The 1970s were a period of high achievements in the former country, too. All types of art dealt successfully with modern movements, tapestry also belonging to a revived artistic discipline, embracing new, authentic dimensions that transitioned into the co-creation of interiors in a spatial, three-dimensional sense.

Marika’s endeavors are acknowledged throughout the country and internationally, placing her on the very Olympus of artistic tapestry design. She developed herself into an authentic artist, prominent in the context of profession, criteria and popularity.

An open and playful character is ideal for working in theatrical, film and television circles; it augments lively and fruitful exchanges of opinion and artistic debate, and above all, the possibility of working on many projects whose quality and importance keep pace with the times. Artists, performances, festivals and productions beyond different periods, styles and political systems acquire and maintain an iconic status. It was an interesting time with interesting people and their creativity, and Marika Danč was an organic part of it, professionally and privately.

Toward the end of 1979 at a birthday party with friend, graphics and industrial designer and photographer, Željko Borčić, and his American wife, Marika met a friend of theirs from the USA, who was employed in Ljubljana but made private and business trips to Zagreb. At that point, Marika was inordinately occupied with several art projects and her position as assistant; she was also teaching, exhibiting, active with television, festivals, theaters, and she never saw herself in a dramatic love story that would deplete her energy. Tom Roth’s charming directness and gallant perseverance led to their marriage in June 1981. As Marika stated in several interviews, love brought her down to earth, but she never regretted it. At some point, every creative and hard-working woman faces a life-altering decision with far-reaching consequences. Some driving force dispelled Marika’s doubts; with a short move to Ljubljana and then a permanent one to Munich, she worked, created and exhibited with the same eagerness. But costume and scenographic design engagements were understandably rarer, and since they required teamwork and extended stays in other places, that was difficult to carry out in her new surroundings. This period includes her first participation on a film, Twilight Time, produced in 1982 by MGM United Artists, directed by Goran Paskaljavić and starring Karl Malden.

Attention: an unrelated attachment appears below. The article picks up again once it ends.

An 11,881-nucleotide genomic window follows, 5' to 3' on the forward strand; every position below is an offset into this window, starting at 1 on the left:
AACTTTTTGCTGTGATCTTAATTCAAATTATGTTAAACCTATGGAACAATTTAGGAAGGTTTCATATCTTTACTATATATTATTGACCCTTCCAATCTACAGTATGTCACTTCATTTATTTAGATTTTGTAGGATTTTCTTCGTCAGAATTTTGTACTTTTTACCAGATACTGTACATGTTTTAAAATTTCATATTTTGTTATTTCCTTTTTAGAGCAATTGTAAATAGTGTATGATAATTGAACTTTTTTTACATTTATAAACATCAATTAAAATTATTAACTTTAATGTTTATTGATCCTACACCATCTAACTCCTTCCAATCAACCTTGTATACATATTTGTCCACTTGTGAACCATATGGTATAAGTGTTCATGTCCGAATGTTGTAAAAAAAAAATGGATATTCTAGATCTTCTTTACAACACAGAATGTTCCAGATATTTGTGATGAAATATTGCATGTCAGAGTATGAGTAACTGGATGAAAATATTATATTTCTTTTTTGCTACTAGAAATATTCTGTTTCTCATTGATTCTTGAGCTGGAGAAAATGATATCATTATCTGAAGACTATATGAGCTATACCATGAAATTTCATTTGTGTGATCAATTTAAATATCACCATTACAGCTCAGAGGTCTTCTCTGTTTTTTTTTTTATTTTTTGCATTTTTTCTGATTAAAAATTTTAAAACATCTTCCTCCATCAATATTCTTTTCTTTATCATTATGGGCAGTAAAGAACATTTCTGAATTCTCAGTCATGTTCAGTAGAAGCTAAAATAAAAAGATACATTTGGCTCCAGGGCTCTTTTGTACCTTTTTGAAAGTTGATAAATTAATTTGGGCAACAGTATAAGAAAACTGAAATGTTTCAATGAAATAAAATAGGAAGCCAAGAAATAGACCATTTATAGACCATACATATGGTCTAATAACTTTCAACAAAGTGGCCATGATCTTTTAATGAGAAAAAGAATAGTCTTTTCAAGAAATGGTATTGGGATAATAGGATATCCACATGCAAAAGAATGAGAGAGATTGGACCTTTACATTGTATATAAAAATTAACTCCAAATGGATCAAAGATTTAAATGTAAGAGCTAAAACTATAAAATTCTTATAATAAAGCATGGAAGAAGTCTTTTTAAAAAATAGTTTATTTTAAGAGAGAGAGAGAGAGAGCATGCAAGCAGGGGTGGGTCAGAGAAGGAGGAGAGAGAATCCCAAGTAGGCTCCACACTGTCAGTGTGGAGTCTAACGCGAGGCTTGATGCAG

Marika’s three-year stay in Ljubljana allowed her to strengthen and expand contacts with Slovene colleagues; in the 1980s, she exhibited independently in Lendava, Ljubljana, Zagreb and Munich, participated in projects at Ljubljana’s Glej and Šentjakob theaters and in several domestic and international group exhibitions of tapestry. Ljubljana’s Mala Galerija in 1982, and Zagreb’s Karas Gallery in 1983 showed her most interesting tapestries. That same year, at the invitation of Zoran Kržišnik, she exhibited a series of works at the Club of Cultural and Scientific Workers in Ljubljana, initially only costume sketches, that – ever methodical and disciplined — she made by combining drawing and macramé. She completed a series of 28 paintings, as refined as filigree, exceptional visually and in their execution. She also had her first large art show in Lendava, which meant a lot to her. For all her outstanding success on a national level, Lendava remains an emotional constant in her heart.